Vitamin B6, or pyridoxine, is a water-soluble vitamin, so the body is unable to synthesise or store it. This means that this essential vitamin has to come from our diets.


Like many B-group vitamins, vitamin B6 plays a key role in energy production and protein synthesis. It’s also essential to the production of several mood-related neurotransmitters (serotonin, melatonin and dopamine) and bolsters magnesium’s ability to alleviate stress, which is its most well-known use. Taking vitamin B6 as a dietary supplement can be a great step towards health and well-being.


    Large amounts of this vitamin are found in meat, offal, oily fish, brewer’s yeast, bananas, cabbage, potatoes, spinach, aubergines, leeks, courgettes, legumes, wheat germ, etc.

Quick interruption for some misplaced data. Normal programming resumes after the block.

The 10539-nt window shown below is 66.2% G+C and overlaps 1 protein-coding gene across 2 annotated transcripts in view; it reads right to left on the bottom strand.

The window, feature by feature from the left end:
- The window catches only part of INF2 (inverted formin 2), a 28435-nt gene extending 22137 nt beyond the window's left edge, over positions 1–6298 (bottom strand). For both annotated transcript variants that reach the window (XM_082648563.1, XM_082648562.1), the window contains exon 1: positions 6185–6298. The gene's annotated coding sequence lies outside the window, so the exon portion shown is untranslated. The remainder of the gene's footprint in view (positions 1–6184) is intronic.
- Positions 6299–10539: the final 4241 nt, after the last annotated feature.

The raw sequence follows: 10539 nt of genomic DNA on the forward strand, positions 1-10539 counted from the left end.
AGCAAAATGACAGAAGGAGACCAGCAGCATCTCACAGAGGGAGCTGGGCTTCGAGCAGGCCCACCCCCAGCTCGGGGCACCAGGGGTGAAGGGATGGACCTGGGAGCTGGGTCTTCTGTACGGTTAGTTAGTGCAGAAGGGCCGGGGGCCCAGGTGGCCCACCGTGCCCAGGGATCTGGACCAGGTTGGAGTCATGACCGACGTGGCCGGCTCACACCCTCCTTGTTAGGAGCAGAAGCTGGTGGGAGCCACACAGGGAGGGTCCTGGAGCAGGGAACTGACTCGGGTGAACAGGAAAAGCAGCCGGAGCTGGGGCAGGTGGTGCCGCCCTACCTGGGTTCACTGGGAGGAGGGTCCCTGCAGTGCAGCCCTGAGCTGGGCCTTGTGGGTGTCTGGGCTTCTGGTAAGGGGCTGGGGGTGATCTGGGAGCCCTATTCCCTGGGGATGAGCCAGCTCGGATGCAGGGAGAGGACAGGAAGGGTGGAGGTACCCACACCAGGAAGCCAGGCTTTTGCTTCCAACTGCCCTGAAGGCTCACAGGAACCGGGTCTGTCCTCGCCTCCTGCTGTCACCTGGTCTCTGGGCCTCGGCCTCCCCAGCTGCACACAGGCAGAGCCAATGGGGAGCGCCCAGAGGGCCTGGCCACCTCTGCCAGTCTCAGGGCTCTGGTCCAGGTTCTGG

Note: It’s easier for our bodies to absorb vitamin B6 from animal products than from plant sources, which offer poor absorption and can even interfere with the uptake of other forms of vitamin B6.


    Also known as the “muscle vitamin”, vitamin B6 was first isolated in 1934 by Hungarian scientist Paul Gyorgy, who was researching a cure for a skin disease by testing on rats. It would take another 5 years for this vitamin to be synthesised and given its scientific name, pyridoxine!


    An excess of vitamin B6 is rare, as very little of this vitamin can be stored by the body. Deficiencies are also rare; however, in certain cases (athletes, people who are pregnant, elderly or vegans, etc.), your required amount of vitamin B6 may be much higher.


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